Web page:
THE SWEARING JAR (TIFF 2022) – Review by Ulkar Alakbarova

The Swearing Jar is a very compelling love story about a woman who is indeed broken inside. Through the beautiful songs and lyrics, more or less, we come to know what is really happening. But it’s the commanding Lindsay MacKay direction that brings an important aspect of Carey and Simon’s marriage to life and provides an exquisite explanation as to why Carey does what she does. She does look guilty. Because she does not want to let the other man into her life. But whatever we learn soon leaves her no option. But why complicate it if it’s an easy step? And that’s why The Swearing Jar is so good – it slowly builds up the narrative and delivers it with a bang, but through humor, gentleness and charisma.

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AN OLD LADY (TIFF20) – Review by Alexandra Heller-Nicholas

If elder abuse is a taboo subject that is rarely afforded the serious consideration and action that such horrors demand, then elder sexual abuse is even more so. There’s a sense of sadness that courageous and well executed film about such a difficult subject may pass unseen because the taboo nature of the subject may turn an audience off. But that is what makes this film so urgent; An Old Lady tells us something we don’t want to hear in a way that makes us forget why we refused to listen for so long.

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Women-made Shorts at TIFF 2020 – Pam Grady reports

Feature films may draw the buzz at film festivals, but shorts are where plenty of gems that are just awaiting for an audience to find them reside. That is certainly true of the Toronto International Film Festival, which even in this pandemic-impacted year, has mounted an impressive slate of five shorts programs. These three, all made by women, are part of TIFF’s Shorts 5 program, described as “journey of discovery.” They certainly are that.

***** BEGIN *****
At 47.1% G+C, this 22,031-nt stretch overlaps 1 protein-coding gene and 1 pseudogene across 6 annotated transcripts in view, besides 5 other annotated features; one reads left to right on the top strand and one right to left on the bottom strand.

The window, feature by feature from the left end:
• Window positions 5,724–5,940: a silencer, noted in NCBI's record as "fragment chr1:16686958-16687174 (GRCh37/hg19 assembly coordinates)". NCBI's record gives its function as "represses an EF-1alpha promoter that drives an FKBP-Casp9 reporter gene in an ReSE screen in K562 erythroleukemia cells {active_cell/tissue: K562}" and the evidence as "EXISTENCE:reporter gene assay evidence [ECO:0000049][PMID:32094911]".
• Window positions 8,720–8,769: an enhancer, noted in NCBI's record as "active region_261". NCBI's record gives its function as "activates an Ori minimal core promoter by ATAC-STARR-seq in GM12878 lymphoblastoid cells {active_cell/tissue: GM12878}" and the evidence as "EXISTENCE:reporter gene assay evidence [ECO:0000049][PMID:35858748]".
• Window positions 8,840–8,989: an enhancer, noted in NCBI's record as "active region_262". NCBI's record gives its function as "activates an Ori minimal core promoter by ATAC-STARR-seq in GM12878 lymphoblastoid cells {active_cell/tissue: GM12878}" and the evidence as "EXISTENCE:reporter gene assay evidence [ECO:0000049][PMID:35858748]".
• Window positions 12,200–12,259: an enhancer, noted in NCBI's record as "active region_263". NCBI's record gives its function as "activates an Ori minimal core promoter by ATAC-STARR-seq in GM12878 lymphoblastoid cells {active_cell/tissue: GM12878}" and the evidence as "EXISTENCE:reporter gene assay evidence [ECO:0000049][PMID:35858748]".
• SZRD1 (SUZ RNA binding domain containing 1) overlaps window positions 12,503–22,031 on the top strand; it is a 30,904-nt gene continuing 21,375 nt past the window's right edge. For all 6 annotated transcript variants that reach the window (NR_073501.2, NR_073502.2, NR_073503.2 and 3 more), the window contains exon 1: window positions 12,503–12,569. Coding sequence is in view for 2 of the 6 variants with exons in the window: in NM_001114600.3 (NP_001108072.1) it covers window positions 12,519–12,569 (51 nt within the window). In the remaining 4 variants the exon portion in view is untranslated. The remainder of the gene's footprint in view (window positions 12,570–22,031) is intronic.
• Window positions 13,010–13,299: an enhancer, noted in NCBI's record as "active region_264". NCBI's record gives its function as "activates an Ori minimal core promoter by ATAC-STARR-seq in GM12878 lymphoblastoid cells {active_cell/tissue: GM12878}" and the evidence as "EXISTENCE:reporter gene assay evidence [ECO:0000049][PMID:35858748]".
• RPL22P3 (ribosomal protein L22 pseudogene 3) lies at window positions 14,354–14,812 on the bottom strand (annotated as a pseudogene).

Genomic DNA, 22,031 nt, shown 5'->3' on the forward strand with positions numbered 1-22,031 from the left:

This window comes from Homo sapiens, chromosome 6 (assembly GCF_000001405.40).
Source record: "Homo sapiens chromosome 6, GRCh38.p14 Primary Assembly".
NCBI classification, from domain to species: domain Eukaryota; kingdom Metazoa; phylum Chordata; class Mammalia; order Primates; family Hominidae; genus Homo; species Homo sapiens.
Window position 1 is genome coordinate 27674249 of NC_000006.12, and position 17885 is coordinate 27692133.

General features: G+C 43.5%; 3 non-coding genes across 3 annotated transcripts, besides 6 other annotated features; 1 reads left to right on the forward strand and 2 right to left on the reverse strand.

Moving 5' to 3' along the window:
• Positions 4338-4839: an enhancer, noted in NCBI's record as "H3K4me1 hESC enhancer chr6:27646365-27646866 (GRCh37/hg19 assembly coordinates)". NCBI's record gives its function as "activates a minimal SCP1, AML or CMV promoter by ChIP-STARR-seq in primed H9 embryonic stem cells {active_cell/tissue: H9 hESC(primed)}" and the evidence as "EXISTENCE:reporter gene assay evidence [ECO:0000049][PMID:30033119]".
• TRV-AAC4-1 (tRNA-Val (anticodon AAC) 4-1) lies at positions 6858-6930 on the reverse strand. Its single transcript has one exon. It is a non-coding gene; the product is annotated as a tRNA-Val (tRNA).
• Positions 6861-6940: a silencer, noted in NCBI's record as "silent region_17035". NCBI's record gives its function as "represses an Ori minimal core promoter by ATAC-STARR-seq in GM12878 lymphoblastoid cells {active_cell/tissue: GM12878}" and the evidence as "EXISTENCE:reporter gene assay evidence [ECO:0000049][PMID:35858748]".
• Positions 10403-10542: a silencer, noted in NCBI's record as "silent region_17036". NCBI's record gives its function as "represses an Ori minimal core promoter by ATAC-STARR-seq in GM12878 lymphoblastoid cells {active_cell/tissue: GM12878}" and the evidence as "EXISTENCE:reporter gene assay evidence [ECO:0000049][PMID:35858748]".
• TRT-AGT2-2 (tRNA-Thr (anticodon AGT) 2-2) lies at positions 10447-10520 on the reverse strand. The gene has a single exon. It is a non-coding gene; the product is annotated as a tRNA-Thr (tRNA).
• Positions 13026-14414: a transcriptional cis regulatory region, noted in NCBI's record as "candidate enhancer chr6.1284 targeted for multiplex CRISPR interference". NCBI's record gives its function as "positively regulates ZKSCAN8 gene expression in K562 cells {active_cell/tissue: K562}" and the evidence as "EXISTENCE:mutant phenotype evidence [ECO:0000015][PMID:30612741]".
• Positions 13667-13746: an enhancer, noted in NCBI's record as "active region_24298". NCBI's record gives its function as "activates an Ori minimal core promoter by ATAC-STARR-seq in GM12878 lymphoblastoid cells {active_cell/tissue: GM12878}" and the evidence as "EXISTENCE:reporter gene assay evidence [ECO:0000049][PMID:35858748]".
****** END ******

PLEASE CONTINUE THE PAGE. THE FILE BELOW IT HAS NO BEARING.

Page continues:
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Midnight Madness Gender Parity at TIFF 2020 – Alexandra Heller-Nicholas reports

The 2020 Midnight Madness program is notable for reaching parity through an emphasis on both quantity and quality, making claims of tokenism effectively impossible. While the ethical debates around programming and equity in terms of gender and other points of difference are complex, to achieve gender parity in a program of top shelf films where 50% of the filmmakers are women and 50% are people of color is no small deal.

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Women’s Filmmaking Highlights at TIFF 2020 – Alexandra Heller-Nicholas reports

Big screen or small screen, on-site or watching streaming from home, while many elements of TIFF 2020 will be a new experience, the seemingly conscious emphasis on women’s filmmaking from around the world thankfully remains intact. Unlike a number of other high-profile festivals that have yet to adequately read the room, TIFF again avoids the mistake of assuming women in front of the camera will make up for not programming films where they prominently feature behind it in key creative roles.

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